Winnipeg Free Press - PRINT EDITION
Posted: 12/31/2013 1:00 AM
A ruling ordering Mark Grant to be retried for the 1984 slaying of teenager Candace Derksen is officially before Canada's top court.
Lawyers with the Manitoba Prosecutions Service filed a notice to appeal the Manitoba Court of Appeal ruling to the Supreme Court.
The Court of Appeal ordered Grant, 50, be given a new trial on the basis he wasn't given a full defence at his 2011 trial.
Derksen, 13, disappeared after school and was missing for weeks until her body was found tied up and frozen in a shed at a business near the Nairn Overpass.
Grant wasn't arrested until 2007 after cold-case investigators obtained DNA results from a private laboratory linking him to twine used to bind Derksen.
In 2012, a jury convicted him of second-degree murder and he was sentenced to life in prison.
A new trial was ordered Oct. 30 when the Court of Appeal found jurors were barred from hearing anything about a similar case in September 1985 when Grant was in custody on an unrelated matter.
Winnipeg police probed the case of a girl, 12, who was found tied up in a boxcar months after Derksen's body was found.
The complainant, now an adult, testified in 2011 and denied the event happened.
Grant's trial judge refused to allow his defence team to present details of that case to the jury. The Appeal Court disagreed with that decision.
Prosecutors will argue the move to overturn Grant's conviction and order a retrial was a legal error.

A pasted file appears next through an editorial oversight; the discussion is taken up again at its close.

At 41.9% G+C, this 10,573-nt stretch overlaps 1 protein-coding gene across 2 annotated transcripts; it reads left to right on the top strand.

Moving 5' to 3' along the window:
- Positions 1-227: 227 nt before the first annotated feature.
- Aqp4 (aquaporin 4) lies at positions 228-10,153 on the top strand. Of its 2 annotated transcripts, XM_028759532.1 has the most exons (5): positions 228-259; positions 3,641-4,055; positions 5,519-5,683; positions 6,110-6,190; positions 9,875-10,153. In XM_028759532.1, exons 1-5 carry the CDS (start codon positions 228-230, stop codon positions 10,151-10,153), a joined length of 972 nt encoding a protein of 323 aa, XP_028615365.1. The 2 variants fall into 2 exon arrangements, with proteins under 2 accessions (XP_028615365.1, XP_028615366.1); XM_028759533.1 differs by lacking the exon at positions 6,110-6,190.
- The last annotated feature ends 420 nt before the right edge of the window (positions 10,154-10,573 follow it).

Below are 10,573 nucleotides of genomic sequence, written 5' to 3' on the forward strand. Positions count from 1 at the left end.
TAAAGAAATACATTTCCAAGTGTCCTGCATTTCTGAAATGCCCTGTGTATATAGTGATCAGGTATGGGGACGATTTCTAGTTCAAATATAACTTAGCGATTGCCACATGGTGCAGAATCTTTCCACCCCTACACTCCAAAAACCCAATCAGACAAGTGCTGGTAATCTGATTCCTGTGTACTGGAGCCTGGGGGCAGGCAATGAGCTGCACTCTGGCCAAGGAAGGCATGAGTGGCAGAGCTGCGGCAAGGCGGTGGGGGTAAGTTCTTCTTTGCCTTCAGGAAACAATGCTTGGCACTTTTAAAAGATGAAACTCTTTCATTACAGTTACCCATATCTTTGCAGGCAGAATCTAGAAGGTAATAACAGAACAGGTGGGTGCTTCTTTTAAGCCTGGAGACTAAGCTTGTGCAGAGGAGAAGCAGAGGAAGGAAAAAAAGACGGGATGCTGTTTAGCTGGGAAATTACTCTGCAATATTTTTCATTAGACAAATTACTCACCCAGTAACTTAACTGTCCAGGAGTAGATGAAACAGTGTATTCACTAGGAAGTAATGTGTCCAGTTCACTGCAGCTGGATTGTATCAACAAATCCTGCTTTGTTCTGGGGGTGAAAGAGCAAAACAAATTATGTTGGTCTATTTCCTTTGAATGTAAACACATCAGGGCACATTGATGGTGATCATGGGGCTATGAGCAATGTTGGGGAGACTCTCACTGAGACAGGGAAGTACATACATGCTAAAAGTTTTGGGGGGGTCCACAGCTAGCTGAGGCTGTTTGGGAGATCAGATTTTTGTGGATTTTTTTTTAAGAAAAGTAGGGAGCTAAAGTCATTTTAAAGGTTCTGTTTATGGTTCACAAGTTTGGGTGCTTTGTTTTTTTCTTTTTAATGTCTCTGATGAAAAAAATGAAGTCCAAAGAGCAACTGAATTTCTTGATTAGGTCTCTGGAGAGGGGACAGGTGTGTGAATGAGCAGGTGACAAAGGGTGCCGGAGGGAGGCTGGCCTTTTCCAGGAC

"The Manitoba Court of Appeal erred in overturning the learned trial judge's decision that the risk that admitting similar fact-based, third-party suspect evidence would prejudice the trial outweighed its probative value," the Crown's notice of appeal states.
Grant's defence lawyer, Saul Simmonds, has not responded to the Crown's application.
It will be up to a panel of three Supreme Court judges to decide whether to grant the Crown leave to appeal and push the case to a full hearing. If leave is denied, the Crown can either retry Grant for Derksen's killing or drop the case, meaning Grant would be freed.
He was returned to remand status in Manitoba from federal prison in mid-November.
Grant has yet to signal if he will apply for bail, which he has the right to at this stage.
Republished from the Winnipeg Free Press print edition December 31, 2013 0
Having problems with the form?Contact Us Directly
Woman killed in fatal collision near Steinbach
Two charged for illegally selling elk meat
RCMP officer pleads guilty at new assault trial
Premier Selinger talks about his decision to soldier on despite caucus rebellion
Fire commissioner calls for band home inspections
Manitoba lags behind other provinces in organ donations
Woman convicted of aggravated sexual assault in HIV case
Retirees show workplaces how it's done in first choir contest
Two injured in small explosion at Standard Aero
New regulations for pesticides target poisonous plants
Nepinak wants Kelvin teacher fired
88 per cent of employment program retain jobs, closer to financial independence: province
Ready, set -- grow those beards
Conference on civilian internment to be first of its kind in Canada
Exit a body blow for Selinger
Criminal probe into HQ project
6 potential venues of inquiry
Terrorists succeed as Sony shelves The Interview
High of -8 today, warmer weather ahead
Truck-crash victim 'just lit up the room'
A doggone happy reunification
Oswald can win: NDP official
Constitution Act, Treaty 1 at CMHR
Workplace sexual harassment concerns rights commission
Kids-in-hotels program to change
Veterans Affairs hiring again
Woman in hospital after bus hits her
Cultural displays from our Chinese sister city
Tire program gains traction